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THU0390 Prolonged disease-free interval in familial mediterranean fever: A distinct subset with unique clinical, demographic and molecular characteristics
  1. I. Ben-Zvi1,
  2. T. Krichely-Vachdi2,
  3. O. Feld2,
  4. M. Lidar1,
  5. S. Kivity3,
  6. A. Livneh1
  1. 1Department of Internal Medicine F, Rheumatology Unit, The Zabludowicz Center for Autoimmune Diseases
  2. 2Department of Internal Medicine F
  3. 3Department of Internal Medicine A+C, Rheumatology Unit, The Zabludowicz Center for Autoimmune Diseases, Sheba Medical Center, Ramat-Gan, Israel

Abstract

Background Familial Mediterranean fever (FMF) is a genetic, autoinflammatory disease, characterized by episodes of fever and serosal or cutaneous inflammation. Between the attacks, patients are usually asymptomatic, but subclinical inflammation may persist. A rare and under-recognized phenomenon in FMF is prolonged disease-free intervals (of 3 years or more), even without colchicine treatment.

Objectives We aimed to clinically, genetically and demographically characterize FMF patients with prolonged disease-free intervals during the course of the disease.

Methods Over a 5 year period, 1000 FMF patients, coming to their regular follow up visit, were screened for prolonged disease-free interval (≥3 years) occurring sometime along the course of their disease. Clinical, demographic and genetic parameters of the patients identified were compared to those of randomized selected control subjects, derived from the same patient population. The severity of the disease was determined using the Mor severity score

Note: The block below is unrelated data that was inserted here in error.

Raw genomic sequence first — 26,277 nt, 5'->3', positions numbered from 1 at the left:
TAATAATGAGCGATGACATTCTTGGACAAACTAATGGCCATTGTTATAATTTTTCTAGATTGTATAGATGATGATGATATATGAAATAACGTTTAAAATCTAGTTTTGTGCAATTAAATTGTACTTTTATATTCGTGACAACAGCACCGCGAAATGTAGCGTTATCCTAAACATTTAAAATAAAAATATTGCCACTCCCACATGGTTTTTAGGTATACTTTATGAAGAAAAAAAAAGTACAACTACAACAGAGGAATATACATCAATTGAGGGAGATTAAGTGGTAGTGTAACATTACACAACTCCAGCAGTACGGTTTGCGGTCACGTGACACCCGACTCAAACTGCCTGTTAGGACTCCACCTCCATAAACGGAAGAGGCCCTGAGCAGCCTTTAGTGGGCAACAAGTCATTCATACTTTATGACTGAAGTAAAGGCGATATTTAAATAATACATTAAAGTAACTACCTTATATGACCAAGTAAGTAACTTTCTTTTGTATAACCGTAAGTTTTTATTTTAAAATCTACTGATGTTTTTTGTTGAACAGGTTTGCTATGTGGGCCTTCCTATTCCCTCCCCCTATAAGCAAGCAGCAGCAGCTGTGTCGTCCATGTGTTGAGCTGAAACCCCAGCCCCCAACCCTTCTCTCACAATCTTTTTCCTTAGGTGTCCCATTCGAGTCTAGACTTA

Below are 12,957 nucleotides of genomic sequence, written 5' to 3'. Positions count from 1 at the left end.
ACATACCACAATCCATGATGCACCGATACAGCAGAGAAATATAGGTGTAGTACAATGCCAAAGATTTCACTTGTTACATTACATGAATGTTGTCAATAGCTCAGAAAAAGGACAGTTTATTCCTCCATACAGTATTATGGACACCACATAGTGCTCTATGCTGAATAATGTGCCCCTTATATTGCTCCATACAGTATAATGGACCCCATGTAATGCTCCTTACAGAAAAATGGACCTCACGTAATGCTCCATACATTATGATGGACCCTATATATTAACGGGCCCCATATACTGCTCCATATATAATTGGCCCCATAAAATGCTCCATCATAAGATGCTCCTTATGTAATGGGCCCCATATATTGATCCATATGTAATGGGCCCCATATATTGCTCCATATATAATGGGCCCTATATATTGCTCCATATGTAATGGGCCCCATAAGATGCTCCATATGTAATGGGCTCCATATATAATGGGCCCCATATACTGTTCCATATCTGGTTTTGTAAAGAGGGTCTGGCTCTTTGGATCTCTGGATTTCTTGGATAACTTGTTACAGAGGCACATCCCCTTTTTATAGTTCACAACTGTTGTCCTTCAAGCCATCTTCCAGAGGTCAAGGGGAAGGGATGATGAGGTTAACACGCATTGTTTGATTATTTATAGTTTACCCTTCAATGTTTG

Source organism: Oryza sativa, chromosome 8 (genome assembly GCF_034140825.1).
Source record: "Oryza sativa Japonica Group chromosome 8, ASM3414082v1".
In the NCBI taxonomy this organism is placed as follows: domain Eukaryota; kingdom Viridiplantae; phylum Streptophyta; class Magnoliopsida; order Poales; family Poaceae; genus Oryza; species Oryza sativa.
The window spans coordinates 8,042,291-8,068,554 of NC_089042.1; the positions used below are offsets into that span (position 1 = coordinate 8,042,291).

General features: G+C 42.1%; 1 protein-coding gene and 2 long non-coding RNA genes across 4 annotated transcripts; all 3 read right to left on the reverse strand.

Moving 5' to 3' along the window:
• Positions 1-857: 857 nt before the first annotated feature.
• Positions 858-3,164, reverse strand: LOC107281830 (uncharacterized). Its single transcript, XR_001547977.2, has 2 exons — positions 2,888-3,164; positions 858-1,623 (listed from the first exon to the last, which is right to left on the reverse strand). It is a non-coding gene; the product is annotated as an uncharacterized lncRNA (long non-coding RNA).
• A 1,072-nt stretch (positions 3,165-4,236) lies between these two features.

Results Thirty three patients with prolonged disease-free interval (remission) were identified (3.3% of the screened population). Compared to the 33 control subjects, in patients with long term remission the disease was of milderseverity (23 vs 11 patients with mild disease in the remission and control groups, respectively, p=0.003) and with longer diagnosis delay (21 vs 13.4 years, p=0.04). Patients with long term remission presented mostly with abdominal attacks, low rate of attacks in other sites and low rate of chronic and non-attack manifestations. The disease in patients with long term remission responded well to colchicine, despite using a lower dose (p<0.001). None of the patients in the remission group were homozygous for the M694V mutation compared to 10 in the control group (p=0.0008)

Conclusions Long-term remission defines a rare and milder form of FMF with unique clinical, demographic, and molecular characteristics.

Disclosure of Interest None Declared

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